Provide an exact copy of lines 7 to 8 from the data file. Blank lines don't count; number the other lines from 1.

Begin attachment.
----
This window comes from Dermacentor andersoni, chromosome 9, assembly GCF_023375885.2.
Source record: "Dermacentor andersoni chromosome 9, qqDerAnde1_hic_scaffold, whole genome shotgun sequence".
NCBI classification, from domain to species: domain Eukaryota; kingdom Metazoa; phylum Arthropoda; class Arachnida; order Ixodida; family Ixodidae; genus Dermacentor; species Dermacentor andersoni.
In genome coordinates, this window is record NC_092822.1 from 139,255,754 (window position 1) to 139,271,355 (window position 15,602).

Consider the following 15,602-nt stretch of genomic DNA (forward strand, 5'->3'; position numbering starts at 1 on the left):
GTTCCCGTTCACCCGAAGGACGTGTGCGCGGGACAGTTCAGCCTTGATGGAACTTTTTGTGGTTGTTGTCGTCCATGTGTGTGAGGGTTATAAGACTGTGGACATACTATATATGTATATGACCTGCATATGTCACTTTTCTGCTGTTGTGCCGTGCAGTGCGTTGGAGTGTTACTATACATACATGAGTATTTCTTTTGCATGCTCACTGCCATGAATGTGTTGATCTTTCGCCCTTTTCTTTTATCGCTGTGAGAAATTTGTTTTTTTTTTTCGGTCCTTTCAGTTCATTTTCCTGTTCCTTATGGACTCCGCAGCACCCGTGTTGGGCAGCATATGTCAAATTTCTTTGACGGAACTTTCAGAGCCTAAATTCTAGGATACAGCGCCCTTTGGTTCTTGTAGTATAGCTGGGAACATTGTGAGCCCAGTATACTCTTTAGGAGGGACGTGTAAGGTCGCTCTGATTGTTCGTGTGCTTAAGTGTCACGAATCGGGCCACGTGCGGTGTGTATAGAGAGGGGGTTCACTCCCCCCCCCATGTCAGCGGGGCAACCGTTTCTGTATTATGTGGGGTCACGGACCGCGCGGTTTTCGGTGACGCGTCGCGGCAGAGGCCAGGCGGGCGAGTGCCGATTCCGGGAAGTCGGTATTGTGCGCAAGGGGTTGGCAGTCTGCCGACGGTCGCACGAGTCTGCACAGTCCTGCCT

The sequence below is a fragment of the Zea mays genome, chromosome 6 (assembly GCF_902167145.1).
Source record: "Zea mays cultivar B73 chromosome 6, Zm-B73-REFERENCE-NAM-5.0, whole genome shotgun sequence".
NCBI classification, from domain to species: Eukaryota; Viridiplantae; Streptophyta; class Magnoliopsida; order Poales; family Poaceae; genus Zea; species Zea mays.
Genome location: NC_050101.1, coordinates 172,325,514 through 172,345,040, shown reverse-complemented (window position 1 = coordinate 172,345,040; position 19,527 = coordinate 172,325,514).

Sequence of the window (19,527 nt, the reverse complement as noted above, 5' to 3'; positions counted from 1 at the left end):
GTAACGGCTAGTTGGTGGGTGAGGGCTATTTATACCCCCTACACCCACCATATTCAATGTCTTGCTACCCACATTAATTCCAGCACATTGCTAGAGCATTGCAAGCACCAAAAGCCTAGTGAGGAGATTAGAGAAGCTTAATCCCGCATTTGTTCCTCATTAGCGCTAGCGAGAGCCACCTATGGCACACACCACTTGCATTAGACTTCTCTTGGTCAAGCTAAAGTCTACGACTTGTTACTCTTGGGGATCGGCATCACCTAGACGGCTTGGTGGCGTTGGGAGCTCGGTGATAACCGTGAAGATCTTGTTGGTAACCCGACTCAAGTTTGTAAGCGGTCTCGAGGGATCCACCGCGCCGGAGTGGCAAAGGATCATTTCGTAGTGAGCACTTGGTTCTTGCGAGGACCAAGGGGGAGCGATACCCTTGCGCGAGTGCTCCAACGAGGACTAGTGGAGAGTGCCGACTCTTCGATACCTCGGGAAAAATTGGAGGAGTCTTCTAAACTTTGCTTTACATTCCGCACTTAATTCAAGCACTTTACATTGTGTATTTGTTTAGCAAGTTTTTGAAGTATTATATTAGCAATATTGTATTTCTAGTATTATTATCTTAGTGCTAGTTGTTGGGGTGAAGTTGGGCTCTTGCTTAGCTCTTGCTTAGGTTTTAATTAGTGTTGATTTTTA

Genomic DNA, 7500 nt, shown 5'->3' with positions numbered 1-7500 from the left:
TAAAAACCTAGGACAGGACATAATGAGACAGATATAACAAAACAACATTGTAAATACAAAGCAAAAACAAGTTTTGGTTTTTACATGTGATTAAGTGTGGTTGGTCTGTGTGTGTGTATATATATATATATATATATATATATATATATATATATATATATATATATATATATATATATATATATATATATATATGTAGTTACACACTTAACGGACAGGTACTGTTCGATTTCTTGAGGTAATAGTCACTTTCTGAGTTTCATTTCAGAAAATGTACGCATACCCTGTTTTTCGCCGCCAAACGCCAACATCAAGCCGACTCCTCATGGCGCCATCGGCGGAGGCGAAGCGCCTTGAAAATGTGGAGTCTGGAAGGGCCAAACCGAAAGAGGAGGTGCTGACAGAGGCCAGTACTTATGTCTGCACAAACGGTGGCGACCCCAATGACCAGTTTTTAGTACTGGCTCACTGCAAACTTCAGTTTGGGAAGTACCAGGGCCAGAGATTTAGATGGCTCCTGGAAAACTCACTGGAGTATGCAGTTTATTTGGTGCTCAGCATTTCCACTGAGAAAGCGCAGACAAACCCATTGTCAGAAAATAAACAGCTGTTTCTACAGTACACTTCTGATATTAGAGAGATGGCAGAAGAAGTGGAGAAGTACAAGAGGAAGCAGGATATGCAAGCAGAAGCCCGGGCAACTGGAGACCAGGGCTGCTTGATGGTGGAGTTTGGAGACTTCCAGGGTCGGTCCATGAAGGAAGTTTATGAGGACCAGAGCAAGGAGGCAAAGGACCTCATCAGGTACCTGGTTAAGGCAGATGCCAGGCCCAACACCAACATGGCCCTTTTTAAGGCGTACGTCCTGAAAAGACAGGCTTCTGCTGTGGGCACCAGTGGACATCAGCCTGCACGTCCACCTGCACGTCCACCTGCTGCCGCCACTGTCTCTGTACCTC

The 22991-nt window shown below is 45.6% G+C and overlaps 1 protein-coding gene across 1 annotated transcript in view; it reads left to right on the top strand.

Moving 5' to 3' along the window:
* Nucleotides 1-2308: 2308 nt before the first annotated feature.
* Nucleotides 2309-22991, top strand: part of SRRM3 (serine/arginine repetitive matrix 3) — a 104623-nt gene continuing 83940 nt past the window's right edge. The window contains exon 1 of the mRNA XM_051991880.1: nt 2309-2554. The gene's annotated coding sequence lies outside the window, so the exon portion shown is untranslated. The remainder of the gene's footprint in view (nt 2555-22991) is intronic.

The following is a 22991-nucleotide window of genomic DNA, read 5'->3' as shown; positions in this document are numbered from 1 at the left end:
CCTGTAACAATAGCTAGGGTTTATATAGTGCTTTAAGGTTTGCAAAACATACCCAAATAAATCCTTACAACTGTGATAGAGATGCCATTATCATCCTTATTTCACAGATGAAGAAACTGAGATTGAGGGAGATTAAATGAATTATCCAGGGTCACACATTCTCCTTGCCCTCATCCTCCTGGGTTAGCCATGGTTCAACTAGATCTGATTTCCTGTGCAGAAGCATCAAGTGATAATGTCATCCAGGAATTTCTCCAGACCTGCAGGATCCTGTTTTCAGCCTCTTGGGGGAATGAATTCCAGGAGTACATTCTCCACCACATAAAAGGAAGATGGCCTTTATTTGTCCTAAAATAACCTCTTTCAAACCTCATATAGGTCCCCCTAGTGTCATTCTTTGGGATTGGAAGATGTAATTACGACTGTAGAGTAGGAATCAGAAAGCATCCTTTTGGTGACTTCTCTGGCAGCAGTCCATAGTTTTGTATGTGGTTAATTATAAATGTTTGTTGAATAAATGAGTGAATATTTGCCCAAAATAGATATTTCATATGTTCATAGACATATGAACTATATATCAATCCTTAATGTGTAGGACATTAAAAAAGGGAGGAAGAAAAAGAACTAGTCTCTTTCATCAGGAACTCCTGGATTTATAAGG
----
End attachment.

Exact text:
The sequence below is a fragment of the Zea mays genome, chromosome 6 (assembly GCF_902167145.1).
Source record: "Zea mays cultivar B73 chromosome 6, Zm-B73-REFERENCE-NAM-5.0, whole genome shotgun sequence".